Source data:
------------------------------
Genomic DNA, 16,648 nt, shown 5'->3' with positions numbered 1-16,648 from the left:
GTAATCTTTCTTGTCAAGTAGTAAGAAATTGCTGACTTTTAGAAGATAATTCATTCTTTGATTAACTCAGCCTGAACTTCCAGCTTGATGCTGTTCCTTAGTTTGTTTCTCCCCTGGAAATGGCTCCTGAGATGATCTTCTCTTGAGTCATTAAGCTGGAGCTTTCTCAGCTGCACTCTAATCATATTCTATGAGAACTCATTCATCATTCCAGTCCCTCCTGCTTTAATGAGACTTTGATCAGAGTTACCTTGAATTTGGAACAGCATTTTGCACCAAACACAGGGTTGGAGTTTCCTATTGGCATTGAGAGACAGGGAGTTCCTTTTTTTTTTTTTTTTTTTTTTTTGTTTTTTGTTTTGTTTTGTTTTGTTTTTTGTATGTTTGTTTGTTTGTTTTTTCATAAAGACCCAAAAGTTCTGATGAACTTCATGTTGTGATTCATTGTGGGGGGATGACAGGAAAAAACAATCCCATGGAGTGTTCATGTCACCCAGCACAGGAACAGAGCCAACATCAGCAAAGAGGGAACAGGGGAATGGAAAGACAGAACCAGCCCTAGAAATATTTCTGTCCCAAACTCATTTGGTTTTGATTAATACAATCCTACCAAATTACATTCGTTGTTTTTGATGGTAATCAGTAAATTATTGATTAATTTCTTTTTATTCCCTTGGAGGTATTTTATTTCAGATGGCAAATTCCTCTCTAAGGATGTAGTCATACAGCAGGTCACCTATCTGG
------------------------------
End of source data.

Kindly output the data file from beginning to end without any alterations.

Genomic DNA, 16,648 nt, shown 5'->3' with positions numbered 1-16,648 from the left:
GTAATCTTTCTTGTCAAGTAGTAAGAAATTGCTGACTTTTAGAAGATAATTCATTCTTTGATTAACTCAGCCTGAACTTCCAGCTTGATGCTGTTCCTTAGTTTGTTTCTCCCCTGGAAATGGCTCCTGAGATGATCTTCTCTTGAGTCATTAAGCTGGAGCTTTCTCAGCTGCACTCTAATCATATTCTATGAGAACTCATTCATCATTCCAGTCCCTCCTGCTTTAATGAGACTTTGATCAGAGTTACCTTGAATTTGGAACAGCATTTTGCACCAAACACAGGGTTGGAGTTTCCTATTGGCATTGAGAGACAGGGAGTTCCTTTTTTTTTTTTTTTTTTTTTTTTGTTTTTTGTTTTGTTTTGTTTTGTTTTTTGTATGTTTGTTTGTTTGTTTTTTCATAAAGACCCAAAAGTTCTGATGAACTTCATGTTGTGATTCATTGTGGGGGGATGACAGGAAAAAACAATCCCATGGAGTGTTCATGTCACCCAGCACAGGAACAGAGCCAACATCAGCAAAGAGGGAACAGGGGAATGGAAAGACAGAACCAGCCCTAGAAATATTTCTGTCCCAAACTCATTTGGTTTTGATTAATACAATCCTACCAAATTACATTCGTTGTTTTTGATGGTAATCAGTAAATTATTGATTAATTTCTTTTTATTCCCTTGGAGGTATTTTATTTCAGATGGCAAATTCCTCTCTAAGGATGTAGTCATACAGCAGGTCACCTATCTGG